Brazil's Solair to start PV production

Brazilian PV installation startup Solair Brasil plans to begin local production of panels and inverters in March and April respectively.

By the end of the year it plans to have enough local content to tap cheaper financing from local official sources such as the National Development Bank BNDES and government environmental funds, Solair's CEO Nelson Cortes da Silveira told Recharge.

“We can make engineering adaptations to the inverters and in the assembly of the panels with the imported cells which will reach 70% of local content," he said. “The cheaper financing will reduce our financial cost."

The factory is located in the city of João Pessoa in the northeastern state of Paraíba. It will have a capacity to produce 300,000 panels a year employing 80 workers.

Solair invested R$20m ($8.5m) in the factory. The money invested came from the 13 local investors in the company.

Solair is betting on growing solar PV market and is targeting small-scale installations between 25kW and 30kW.

According to data from power regulator Aneel, Brazil currently has 5.9MW of solar power in operation, including Solair's 2.1MW residential project in the northeastern state of Bahia which started commercial operations this month.

Cortes da Silveira expects to install another 2MW by the end of the first half and 10MW by December 2014.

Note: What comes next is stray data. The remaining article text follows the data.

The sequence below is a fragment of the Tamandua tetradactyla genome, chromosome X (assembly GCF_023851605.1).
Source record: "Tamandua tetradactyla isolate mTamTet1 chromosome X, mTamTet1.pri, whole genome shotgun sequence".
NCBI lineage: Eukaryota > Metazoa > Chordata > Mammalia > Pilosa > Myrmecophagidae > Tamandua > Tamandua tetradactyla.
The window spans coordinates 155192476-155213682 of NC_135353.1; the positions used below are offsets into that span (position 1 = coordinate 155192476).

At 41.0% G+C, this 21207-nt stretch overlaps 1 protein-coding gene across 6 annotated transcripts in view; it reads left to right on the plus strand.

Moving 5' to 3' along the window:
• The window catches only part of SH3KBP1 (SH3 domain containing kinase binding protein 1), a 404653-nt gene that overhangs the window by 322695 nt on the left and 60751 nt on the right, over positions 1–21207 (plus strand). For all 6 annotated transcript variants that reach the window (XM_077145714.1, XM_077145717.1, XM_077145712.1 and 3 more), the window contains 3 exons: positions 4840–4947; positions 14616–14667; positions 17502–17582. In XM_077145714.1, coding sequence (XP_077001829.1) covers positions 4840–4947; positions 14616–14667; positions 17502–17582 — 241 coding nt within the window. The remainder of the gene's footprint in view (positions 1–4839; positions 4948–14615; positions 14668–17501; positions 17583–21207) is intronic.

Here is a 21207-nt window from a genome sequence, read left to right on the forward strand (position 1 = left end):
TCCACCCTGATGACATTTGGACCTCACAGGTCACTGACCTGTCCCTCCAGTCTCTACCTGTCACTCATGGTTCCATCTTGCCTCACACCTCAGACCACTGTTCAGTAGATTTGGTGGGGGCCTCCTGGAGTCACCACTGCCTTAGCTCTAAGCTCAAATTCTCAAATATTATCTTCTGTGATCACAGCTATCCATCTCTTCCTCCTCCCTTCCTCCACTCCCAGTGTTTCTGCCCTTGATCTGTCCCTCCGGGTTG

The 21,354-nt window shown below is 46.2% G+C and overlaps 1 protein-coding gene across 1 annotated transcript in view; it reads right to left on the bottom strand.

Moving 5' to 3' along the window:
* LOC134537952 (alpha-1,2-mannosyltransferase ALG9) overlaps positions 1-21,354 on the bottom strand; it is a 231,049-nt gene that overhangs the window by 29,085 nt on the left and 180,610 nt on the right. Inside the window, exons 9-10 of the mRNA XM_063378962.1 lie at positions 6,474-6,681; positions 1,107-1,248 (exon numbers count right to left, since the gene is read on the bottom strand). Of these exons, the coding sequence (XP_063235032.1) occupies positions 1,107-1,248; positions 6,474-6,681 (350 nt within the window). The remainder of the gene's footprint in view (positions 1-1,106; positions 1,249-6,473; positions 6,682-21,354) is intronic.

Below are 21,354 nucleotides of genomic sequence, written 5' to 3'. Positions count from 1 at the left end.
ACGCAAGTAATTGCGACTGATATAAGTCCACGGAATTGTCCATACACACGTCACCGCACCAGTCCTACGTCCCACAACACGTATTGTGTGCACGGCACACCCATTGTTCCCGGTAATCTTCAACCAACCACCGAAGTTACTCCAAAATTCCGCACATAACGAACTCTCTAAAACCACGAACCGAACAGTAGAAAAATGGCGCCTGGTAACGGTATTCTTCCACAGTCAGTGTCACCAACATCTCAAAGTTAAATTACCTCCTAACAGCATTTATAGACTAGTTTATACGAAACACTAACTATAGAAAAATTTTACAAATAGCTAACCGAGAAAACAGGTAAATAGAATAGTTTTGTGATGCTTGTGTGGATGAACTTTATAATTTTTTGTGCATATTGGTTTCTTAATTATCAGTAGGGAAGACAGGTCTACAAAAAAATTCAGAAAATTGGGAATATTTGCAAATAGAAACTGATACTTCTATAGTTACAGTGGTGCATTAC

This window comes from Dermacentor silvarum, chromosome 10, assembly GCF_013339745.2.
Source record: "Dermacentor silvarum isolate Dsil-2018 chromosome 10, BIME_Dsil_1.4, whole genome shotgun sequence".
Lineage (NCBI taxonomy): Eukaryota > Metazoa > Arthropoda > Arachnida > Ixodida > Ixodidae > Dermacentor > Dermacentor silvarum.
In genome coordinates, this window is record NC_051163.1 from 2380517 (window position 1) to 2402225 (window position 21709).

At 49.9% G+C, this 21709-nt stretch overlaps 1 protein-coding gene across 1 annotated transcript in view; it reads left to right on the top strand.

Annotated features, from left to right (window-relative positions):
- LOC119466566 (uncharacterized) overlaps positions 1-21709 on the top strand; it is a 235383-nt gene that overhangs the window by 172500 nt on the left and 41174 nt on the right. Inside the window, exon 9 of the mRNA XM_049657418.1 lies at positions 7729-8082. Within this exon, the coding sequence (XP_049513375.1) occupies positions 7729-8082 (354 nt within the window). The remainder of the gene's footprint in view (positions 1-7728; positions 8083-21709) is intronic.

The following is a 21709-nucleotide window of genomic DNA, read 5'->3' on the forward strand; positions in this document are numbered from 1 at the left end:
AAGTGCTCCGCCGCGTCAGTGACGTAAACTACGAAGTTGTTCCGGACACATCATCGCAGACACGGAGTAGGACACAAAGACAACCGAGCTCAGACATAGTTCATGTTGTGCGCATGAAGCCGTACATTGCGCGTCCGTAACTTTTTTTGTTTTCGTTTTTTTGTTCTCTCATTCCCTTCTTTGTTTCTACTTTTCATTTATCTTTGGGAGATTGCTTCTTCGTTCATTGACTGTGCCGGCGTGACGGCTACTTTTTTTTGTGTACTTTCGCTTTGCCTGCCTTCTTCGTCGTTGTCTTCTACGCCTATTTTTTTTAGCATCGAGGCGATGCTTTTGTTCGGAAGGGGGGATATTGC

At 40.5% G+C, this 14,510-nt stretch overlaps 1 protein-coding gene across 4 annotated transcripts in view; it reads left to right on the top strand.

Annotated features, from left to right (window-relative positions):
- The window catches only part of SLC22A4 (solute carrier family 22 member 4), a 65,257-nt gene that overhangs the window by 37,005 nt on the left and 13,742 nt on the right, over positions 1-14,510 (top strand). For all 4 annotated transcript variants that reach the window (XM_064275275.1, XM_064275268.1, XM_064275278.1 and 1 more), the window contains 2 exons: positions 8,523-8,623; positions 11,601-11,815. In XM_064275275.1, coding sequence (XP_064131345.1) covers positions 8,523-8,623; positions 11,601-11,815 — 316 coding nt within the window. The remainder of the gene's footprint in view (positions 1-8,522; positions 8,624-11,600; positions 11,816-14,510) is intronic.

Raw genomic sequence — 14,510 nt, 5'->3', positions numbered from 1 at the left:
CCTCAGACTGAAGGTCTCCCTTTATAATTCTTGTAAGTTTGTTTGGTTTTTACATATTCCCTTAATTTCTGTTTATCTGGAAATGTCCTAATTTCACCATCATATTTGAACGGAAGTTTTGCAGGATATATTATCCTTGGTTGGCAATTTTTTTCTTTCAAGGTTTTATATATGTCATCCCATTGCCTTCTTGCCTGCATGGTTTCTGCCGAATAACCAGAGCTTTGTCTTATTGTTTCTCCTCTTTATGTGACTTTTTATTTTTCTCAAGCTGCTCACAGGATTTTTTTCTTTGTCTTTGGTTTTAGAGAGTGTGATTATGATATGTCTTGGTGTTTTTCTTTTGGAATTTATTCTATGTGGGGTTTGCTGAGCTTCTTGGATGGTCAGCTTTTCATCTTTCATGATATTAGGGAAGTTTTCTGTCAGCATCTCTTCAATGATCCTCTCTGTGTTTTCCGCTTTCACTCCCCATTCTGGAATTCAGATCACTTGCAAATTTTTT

Solair signed technology transfer agreements with Chinese solar cell maker Linuo and inverter manufacturer KLNE.

While the local content requirements will not change the solar cells and will only affect the other parts and components of the panels, the inverter is included in a licensing agreement through which it can make some engineering changes

The licensing agreement allows Solair to make changes and adaptations to inverter components.

Solair was created in 2009. Cortes da Silveira has been developing a business model to tap into Brazil's unexplored solar potential which was made more feasible for micro and small-scale generation in 2012, when the government approved legislation that gives 80% exemption from wire connection tariffs and allows equipment owners to sell excess capacity to the grid.

“We don't sell the equipment, we rent it,” said Cortes da Silveira.

The company plans to start training installation personnel to also carry out maintenance of the equipment, including through distance monitoring equipment with smart grid technology.

According to the business model, Solair's clients  pay a monthly fee equivalent to 90% to 85% of what they would pay to the local power company.

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